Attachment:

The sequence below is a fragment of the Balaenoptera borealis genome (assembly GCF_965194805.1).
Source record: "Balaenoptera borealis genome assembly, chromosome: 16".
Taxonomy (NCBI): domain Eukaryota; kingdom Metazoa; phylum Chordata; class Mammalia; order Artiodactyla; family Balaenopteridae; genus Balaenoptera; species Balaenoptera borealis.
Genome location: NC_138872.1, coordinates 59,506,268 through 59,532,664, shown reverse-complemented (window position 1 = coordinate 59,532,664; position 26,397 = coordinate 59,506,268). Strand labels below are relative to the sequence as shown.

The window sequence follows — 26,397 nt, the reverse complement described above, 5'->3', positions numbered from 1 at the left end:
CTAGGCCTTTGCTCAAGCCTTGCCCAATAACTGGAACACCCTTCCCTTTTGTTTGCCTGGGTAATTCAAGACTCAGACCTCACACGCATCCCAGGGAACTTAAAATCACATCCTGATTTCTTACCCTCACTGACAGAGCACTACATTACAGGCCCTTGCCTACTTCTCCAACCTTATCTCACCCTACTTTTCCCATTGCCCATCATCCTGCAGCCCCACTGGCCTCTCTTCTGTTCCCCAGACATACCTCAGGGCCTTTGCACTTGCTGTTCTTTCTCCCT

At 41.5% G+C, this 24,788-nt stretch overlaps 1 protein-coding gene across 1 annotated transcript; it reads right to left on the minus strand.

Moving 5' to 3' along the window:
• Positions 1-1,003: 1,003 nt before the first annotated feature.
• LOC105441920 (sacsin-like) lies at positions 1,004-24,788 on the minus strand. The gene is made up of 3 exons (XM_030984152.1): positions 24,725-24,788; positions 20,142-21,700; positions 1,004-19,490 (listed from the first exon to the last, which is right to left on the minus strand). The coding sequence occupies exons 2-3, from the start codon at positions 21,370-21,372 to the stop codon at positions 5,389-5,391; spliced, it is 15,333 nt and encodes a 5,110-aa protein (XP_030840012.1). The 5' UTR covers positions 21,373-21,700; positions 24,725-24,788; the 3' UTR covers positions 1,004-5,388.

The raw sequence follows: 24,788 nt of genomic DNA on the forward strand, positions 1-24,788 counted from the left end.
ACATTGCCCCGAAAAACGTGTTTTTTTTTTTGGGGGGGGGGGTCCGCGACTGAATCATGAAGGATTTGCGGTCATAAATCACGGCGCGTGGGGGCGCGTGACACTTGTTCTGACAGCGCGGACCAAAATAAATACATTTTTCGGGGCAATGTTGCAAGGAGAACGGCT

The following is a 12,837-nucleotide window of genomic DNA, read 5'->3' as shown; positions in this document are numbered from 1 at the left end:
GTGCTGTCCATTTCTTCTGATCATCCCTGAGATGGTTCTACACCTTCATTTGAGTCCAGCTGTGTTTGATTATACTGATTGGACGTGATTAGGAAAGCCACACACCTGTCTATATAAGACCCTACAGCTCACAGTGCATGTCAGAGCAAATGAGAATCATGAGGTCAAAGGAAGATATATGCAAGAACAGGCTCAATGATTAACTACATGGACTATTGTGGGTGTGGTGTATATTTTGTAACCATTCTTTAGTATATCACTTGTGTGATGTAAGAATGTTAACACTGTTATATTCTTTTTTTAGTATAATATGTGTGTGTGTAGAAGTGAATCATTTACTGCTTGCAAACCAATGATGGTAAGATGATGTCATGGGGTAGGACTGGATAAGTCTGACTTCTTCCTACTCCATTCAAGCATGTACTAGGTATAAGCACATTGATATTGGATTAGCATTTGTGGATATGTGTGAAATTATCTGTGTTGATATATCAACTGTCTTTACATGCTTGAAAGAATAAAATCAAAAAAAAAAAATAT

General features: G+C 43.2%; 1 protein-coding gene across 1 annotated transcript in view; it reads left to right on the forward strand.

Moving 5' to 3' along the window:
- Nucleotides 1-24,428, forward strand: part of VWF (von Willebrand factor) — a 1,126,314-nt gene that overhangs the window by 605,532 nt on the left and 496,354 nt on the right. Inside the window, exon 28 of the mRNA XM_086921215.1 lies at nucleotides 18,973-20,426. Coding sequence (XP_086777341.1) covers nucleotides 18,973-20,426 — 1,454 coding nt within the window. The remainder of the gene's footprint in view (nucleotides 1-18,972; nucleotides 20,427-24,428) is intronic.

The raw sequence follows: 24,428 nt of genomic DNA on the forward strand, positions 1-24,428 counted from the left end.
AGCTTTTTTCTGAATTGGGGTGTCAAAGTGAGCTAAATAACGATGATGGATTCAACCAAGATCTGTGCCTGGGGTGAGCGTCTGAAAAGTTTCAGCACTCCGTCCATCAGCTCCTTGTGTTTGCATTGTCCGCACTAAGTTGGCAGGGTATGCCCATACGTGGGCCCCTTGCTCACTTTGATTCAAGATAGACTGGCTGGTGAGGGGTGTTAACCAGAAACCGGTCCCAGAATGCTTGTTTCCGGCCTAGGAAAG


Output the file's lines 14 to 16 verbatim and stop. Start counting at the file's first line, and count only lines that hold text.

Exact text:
GTGCTGTCCATTTCTTCTGATCATCCCTGAGATGGTTCTACACCTTCATTTGAGTCCAGCTGTGTTTGATTATACTGATTGGACGTGATTAGGAAAGCCACACACCTGTCTATATAAGACCCTACAGCTCACAGTGCATGTCAGAGCAAATGAGAATCATGAGGTCAAAGGAAGATATATGCAAGAACAGGCTCAATGATTAACTACATGGACTATTGTGGGTGTGGTGTATATTTTGTAACCATTCTTTAGTATATCACTTGTGTGATGTAAGAATGTTAACACTGTTATATTCTTTTTTTAGTATAATATGTGTGTGTGTAGAAGTGAATCATTTACTGCTTGCAAACCAATGATGGTAAGATGATGTCATGGGGTAGGACTGGATAAGTCTGACTTCTTCCTACTCCATTCAAGCATGTACTAGGTATAAGCACATTGATATTGGATTAGCATTTGTGGATATGTGTGAAATTATCTGTGTTGATATATCAACTGTCTTTACATGCTTGAAAGAATAAAATCAAAAAAAAAAAATAT

General features: G+C 43.2%; 1 protein-coding gene across 1 annotated transcript in view; it reads left to right on the forward strand.

Moving 5' to 3' along the window: